In playlike fashion, blond Robert and brunette David are set up, perhaps too conveniently, in opposition. All the better for dialectical back-and-forths, though, as the more ideologically driven yet tragically bed-ridden Robert ends up teaching the naïve David about the importance of political awareness and, finally, activism. A freelance typesetter, David is working on a book about AIDS, though his job naturally keeps him at a clinical distance from the text itself. At one point, David shows Robert some of the galleys, and Robert notes that one of the chapters, written by a fundamentalist speaking on behalf of “family values” (a term that gained frightening prominence in the post–Anita Bryant Reagan ’80s), posits the disease as a “retribution of God.” Robert is horrified, his face contorting, repulsed at the evil idea; David’s defense of the chapter’s inclusion in the volume is the importance of showing “all sides,” an excuse we find still has social currency today. The film also posits that the acceptance and relative ease that David has experienced in his life regarding his sexuality (loving, accepting parents; a five-year monogamous relationship that began at age 20) has made him mild and apolitical. Robert, on the other hand, has always had to fight (his parents rejected him when he came out of the closet; his lover dumped him when he became sick), and he continues to do so from what will become his deathbed. Such intrinsic, epochal differences that they’ve had as gay men in America lead them to elemental debates, delivered by the actors in hushed performances that have a movingly mechanical quality, a studiedness that creates an enveloping atmosphere of direct-address urgency. (In Bressan’s methodical, mannered approach, one might even see a mild affinity with the work of a certain similarly named French filmmaker.)

Many queer critics today may not have even heard of Bressan. His trajectory as an out filmmaker tragically mirrors that of many an out gay man from the ’70s to the ’80s. Equally interested in the erotics and the politics of homosexual life, Bressan made both experimental, hardcore-flecked narrative features (Passing Strangers, 1974) and timely political documentaries (Gay U.S.A., 1977) before developments of the following decade made Buddies such a moral imperative for him. “We had a decade of parade films and coming-out films, and I made a lot of those movies,” he said in an interview around the time of the film’s release. “But when something like AIDS comes up, it is important for our artists to deal with what is going on.” Like a final will and testament, Buddies would be Bressan’s last movie, as the filmmaker died from AIDS complications just two years after the film’s release. And in 1989, the disease would also kill Edholm, who invests Robert with such shattering conviction and tremulous humanity.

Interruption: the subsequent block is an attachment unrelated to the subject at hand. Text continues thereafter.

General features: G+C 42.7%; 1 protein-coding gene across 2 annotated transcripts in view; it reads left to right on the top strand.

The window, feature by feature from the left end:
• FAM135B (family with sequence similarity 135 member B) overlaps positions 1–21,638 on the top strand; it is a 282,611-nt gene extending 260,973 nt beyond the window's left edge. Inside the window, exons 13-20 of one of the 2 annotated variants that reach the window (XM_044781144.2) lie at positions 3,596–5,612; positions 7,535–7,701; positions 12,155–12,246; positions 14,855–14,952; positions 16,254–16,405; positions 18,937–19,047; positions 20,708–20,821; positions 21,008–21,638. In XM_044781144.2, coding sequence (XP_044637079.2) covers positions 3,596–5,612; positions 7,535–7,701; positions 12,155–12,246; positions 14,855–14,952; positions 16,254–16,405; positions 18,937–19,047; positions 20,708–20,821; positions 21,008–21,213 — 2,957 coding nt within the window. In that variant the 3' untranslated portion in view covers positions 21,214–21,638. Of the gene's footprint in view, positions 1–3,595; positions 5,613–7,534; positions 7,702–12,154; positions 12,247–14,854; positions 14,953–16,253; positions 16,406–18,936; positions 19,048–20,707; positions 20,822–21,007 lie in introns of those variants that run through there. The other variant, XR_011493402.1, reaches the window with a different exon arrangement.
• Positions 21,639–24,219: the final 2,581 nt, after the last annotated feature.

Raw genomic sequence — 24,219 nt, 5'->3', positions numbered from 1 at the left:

Today, this knowledge gives the already pared-down, ghostly film another echo of lamentation. One is unlikely to leave Bressan’s film thinking of anything other than the faces of these two men: Edholm’s hollow-eyed desperation, his will to live apparent in every lip tremor and tooth-gritted smile; Schachter’s vacant unworldliness slowly giving way to wracked compassion. The actors’ deliberate, purposeful delivery is as meticulous as Bressan’s approach, reaching their emotional apex in a late-film sequence in which David asks Robert to describe what he would do if he could have just one single, healthy day. His response varies from the achingly mundane to the unapologetically sexual to the stridently political, and it speaks in the most eloquent—and shattering—manner to the many reasons why queerness is not simply a way of being but an identity, one that is necessarily private and public at the same time. Buddies may have historical importance—and indeed that 1985 release date communicates volumes in and of itself—but if it were just a proselytizing issue film it’s doubtful we’d be talking about it today.

A new 2K restoration of Buddies from Vinegar Syndrome, distributed by Frameline, opens at the Quad Cinema on June 22.

Michael Koresky is the Director of Editorial and Creative Strategy at Film Society of Lincoln Center; the co-founder and co-editor of Reverse Shot; a frequent contributor to the Criterion Collection; and the author of the book Terence Davies, published by University of Illinois Press.